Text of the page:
P P1 5( 0:6 0:36 jej þ 0:76 jej)

Fig. 12. Profiles of reference and disturbance used for tuning of the FLCADD.

for these transients, is given with I ¼ In þ I1 þ I2 ; I1 ¼

0:35 X

jej þ 5

0:2

I2 ¼

0:75 X 0:6

0:6 X 0:36

jej þ 5

1 X 0:76

  jej þ 15 max ðoÞ  0:1 ; 0:2C0:6

ð30Þ

  jej þ 15 0:1  minðoÞ : 0:6C1

Performance index contains, apart from In of (29), two more parts: I1 that is related to small step excitation; and I2 that is related to the load change. Both of these parts contain three terms. The first two aim at minimisation of the speed error and reduction of the transient duration (especially the second term). The third term attempts to reduce the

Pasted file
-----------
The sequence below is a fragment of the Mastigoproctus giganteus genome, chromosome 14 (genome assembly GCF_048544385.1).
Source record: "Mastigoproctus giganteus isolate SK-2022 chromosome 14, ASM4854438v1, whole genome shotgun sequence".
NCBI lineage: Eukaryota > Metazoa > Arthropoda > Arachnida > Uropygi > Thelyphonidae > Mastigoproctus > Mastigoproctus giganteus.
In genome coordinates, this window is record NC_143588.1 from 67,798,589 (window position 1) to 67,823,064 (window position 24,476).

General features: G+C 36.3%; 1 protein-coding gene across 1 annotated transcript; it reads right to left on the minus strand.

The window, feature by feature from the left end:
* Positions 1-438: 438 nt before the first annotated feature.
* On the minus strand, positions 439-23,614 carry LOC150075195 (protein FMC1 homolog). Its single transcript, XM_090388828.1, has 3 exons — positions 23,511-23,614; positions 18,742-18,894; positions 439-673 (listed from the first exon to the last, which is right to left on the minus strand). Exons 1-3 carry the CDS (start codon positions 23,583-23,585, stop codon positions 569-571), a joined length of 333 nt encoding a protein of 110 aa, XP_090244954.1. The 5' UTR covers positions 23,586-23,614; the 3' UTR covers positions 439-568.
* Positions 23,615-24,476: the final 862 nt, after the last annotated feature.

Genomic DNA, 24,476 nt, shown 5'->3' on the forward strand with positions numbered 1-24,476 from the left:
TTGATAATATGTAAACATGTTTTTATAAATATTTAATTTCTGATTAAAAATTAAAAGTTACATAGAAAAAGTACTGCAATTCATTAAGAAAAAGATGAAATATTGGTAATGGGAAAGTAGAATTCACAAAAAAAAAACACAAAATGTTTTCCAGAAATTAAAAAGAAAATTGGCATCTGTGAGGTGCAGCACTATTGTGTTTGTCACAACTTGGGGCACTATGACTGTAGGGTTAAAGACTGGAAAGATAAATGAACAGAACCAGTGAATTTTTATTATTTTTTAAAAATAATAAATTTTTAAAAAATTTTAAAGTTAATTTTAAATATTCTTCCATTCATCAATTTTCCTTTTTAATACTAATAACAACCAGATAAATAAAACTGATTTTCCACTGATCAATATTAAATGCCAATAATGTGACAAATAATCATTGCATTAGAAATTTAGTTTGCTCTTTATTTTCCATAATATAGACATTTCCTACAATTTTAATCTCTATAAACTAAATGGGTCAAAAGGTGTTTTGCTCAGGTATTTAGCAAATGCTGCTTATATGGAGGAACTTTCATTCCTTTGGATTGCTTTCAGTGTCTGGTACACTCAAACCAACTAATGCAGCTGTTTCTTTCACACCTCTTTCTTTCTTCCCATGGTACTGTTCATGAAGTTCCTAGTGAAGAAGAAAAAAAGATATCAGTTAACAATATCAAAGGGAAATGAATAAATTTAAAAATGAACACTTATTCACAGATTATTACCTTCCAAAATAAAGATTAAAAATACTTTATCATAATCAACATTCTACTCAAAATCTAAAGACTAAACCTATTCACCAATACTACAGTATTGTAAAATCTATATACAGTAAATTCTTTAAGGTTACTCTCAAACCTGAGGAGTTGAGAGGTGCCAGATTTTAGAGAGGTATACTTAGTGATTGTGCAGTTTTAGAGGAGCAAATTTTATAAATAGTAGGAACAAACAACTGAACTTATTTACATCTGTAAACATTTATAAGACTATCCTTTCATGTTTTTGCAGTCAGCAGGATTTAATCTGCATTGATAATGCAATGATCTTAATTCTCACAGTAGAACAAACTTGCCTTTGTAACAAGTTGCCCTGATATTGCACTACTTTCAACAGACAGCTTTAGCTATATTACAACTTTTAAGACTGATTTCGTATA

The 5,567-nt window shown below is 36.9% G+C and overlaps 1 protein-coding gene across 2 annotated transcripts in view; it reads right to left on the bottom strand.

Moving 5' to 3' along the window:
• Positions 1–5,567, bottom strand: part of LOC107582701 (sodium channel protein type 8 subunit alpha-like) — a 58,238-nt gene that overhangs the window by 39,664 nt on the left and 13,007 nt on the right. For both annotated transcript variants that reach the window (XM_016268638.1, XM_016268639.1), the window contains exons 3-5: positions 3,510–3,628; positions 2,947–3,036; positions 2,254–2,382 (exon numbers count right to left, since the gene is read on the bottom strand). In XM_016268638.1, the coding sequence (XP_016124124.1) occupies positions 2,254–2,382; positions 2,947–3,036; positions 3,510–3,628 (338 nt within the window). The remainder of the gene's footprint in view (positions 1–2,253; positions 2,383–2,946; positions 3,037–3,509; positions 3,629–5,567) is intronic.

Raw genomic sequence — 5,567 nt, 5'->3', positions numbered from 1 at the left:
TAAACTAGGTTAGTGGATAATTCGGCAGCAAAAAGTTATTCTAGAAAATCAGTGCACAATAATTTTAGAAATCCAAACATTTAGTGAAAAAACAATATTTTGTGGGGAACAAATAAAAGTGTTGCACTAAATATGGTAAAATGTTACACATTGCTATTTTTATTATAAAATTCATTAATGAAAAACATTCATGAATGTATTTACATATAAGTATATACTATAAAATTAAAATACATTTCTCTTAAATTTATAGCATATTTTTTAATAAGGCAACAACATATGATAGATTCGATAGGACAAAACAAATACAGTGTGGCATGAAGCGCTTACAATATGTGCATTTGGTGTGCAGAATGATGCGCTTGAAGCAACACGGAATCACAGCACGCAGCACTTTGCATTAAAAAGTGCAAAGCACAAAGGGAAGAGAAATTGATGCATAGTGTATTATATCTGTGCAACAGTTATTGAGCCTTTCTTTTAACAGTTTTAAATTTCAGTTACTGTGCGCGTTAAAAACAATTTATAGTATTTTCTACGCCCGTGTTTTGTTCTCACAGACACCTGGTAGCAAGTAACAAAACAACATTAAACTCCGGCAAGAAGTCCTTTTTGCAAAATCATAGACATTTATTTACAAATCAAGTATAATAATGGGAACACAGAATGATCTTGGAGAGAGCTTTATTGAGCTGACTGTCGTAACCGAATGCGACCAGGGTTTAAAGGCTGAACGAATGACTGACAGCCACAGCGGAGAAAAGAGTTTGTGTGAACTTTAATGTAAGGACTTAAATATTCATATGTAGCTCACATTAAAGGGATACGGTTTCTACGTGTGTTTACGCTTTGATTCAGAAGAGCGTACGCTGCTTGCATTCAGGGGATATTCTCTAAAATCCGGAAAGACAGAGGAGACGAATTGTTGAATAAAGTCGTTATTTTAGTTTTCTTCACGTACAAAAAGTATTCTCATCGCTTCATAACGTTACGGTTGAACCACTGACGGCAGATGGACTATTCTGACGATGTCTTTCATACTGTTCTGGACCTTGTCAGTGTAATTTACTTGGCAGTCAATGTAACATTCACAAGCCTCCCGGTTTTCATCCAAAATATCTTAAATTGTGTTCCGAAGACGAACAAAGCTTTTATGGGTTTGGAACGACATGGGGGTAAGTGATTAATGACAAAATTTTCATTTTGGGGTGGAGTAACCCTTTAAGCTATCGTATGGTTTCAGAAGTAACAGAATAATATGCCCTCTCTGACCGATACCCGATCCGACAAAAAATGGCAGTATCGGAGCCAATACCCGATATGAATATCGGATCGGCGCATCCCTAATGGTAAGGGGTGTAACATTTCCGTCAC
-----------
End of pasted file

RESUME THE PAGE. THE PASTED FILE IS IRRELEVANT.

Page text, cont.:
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overshoot and maximum speed excursion due to change in loading conditions. Static optimisation using Nelder–Mead method, in conjunction with the performance index I of (30), yields the following values of parameters of the FLCADD: w ¼ 1:842 rad, UA ¼ 7:1548 and K ¼ 0:7373: Introduction of the FLCADD and tuning of its parameters could adversely affect system behaviour in the operating state for which FLCPID was designed. This is however not the case here. The reason is that, as already emphasised, the overlap between the regions of action of the two controllers in the phase plane is very small. The additional FLC therefore does not adversely affect system performance, as the values of individual terms of the performance index are not altered by introduction of the FLCADD (see FLCCMP column in Table 4). This is confirmed with the speed response, obtained with FLCCMP, that is included in Fig. 9. Consequences of application of the FLCCMP are much more evident for transients other than rated speed reference application under no-load conditions. Figs. 10b and 11b contain speed response (bold traces), obtained with the FLCCMP, for the relevant profiles of speed reference and load torque change (Figs. 10a and 11a). Improvement in the speed response in both cases is noticeable. Tables 5 and 6 contain comparison of values of the parts I1 and I2 of the performance index (30) for these two transients, respectively. Values are given for the system with optimised PID controller, optimised FLCPID and optimised FLCCMP. Each component on its own shows that application of the FLCCMP significantly improves performance of the system, except the overshoot for small step excitations (Table 5, first row) which is not altered. 6.3. Operation of the drive at speeds higher than rated For operation of the drive above 1 r.u. speed rotor flux reference has to be varied in inverse proportion to the speed. The motor consequently behaves as a non-linear control object. The operation of all the three controllers (optimised PID controller, optimised FLCPID and optimised FLCCMP) is therefore further investigated by simulating two more transients. The first transient is the response to the application of a step speed command equal to 2 r.u. under no-load conditions. Previous steady state is the operation at 1 r.u. speed with zero load torque (final steady state of Fig. 9). Time domain traces for this transient are shown in Fig. 13a and the corresponding values of the performance index (29) and its components are given in Table 7. The second transient is the application of a step load torque and its subsequent removal during operation with constant speed command of 2 r.u. The load torque profile is identical to the one shown in Fig. 11a, except that the load torque value is 0.5 r.u. rather than 1 r.u. The results for this transient are given in Fig. 13b (time domain traces) and Table 8 (performance index (30) and its individual components). Fig. 13 and Tables 7 and 8 exhibit the same trends as those already observed in conjunction with Figs. 10b and 11b and Tables 5 and 6. Optimised PID-like FLC offers a slight improvement in the response, when compared to the optimised conventional PID controller. A further improvement is achieved by using the compound FLC. The improvement in the FLCCMP response over the one obtained with FLCPID is more significant for the case of the load torque application. This is to be expected, since the additional FLC covers by its action the regions of the phase plane related to the disturbance rejection properties of the drive.